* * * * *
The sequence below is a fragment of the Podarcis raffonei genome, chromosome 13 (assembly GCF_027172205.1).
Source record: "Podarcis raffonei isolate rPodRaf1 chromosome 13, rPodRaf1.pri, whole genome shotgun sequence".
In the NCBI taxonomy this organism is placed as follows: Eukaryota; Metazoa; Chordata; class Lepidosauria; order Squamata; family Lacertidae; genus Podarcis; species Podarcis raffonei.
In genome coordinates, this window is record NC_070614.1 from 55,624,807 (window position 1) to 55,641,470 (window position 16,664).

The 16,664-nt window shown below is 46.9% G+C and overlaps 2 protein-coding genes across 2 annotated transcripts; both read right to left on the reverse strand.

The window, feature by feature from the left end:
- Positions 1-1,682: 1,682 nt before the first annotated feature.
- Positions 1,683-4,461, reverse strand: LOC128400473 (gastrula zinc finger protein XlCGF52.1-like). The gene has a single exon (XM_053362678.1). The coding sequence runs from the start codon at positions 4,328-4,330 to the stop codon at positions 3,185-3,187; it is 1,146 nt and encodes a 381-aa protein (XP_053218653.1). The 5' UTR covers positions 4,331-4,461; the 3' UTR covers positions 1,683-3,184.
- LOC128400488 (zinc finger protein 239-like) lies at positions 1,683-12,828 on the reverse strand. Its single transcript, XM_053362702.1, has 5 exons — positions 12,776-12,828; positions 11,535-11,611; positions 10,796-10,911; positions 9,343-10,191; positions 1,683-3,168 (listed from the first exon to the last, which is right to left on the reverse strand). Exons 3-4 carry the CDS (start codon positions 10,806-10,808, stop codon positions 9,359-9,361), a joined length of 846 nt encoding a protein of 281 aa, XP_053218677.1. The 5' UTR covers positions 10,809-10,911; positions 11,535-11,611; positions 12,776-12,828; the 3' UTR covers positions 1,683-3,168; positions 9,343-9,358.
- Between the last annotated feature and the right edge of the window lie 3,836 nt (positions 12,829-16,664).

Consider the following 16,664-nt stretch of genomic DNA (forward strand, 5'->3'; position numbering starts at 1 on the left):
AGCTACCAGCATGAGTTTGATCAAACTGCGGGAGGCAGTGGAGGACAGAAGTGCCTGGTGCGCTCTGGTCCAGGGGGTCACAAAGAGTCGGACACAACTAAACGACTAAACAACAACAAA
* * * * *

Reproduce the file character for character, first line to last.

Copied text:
The sequence below is a fragment of the Podarcis raffonei genome, chromosome 13 (assembly GCF_027172205.1).
Source record: "Podarcis raffonei isolate rPodRaf1 chromosome 13, rPodRaf1.pri, whole genome shotgun sequence".
In the NCBI taxonomy this organism is placed as follows: Eukaryota; Metazoa; Chordata; class Lepidosauria; order Squamata; family Lacertidae; genus Podarcis; species Podarcis raffonei.
In genome coordinates, this window is record NC_070614.1 from 55,624,807 (window position 1) to 55,641,470 (window position 16,664).

The 16,664-nt window shown below is 46.9% G+C and overlaps 2 protein-coding genes across 2 annotated transcripts; both read right to left on the reverse strand.

The window, feature by feature from the left end:
- Positions 1-1,682: 1,682 nt before the first annotated feature.
- Positions 1,683-4,461, reverse strand: LOC128400473 (gastrula zinc finger protein XlCGF52.1-like). The gene has a single exon (XM_053362678.1). The coding sequence runs from the start codon at positions 4,328-4,330 to the stop codon at positions 3,185-3,187; it is 1,146 nt and encodes a 381-aa protein (XP_053218653.1). The 5' UTR covers positions 4,331-4,461; the 3' UTR covers positions 1,683-3,184.
- LOC128400488 (zinc finger protein 239-like) lies at positions 1,683-12,828 on the reverse strand. Its single transcript, XM_053362702.1, has 5 exons — positions 12,776-12,828; positions 11,535-11,611; positions 10,796-10,911; positions 9,343-10,191; positions 1,683-3,168 (listed from the first exon to the last, which is right to left on the reverse strand). Exons 3-4 carry the CDS (start codon positions 10,806-10,808, stop codon positions 9,359-9,361), a joined length of 846 nt encoding a protein of 281 aa, XP_053218677.1. The 5' UTR covers positions 10,809-10,911; positions 11,535-11,611; positions 12,776-12,828; the 3' UTR covers positions 1,683-3,168; positions 9,343-9,358.
- Between the last annotated feature and the right edge of the window lie 3,836 nt (positions 12,829-16,664).

Consider the following 16,664-nt stretch of genomic DNA (forward strand, 5'->3'; position numbering starts at 1 on the left):
AGCTACCAGCATGAGTTTGATCAAACTGCGGGAGGCAGTGGAGGACAGAAGTGCCTGGTGCGCTCTGGTCCAGGGGGTCACAAAGAGTCGGACACAACTAAACGACTAAACAACAACAAA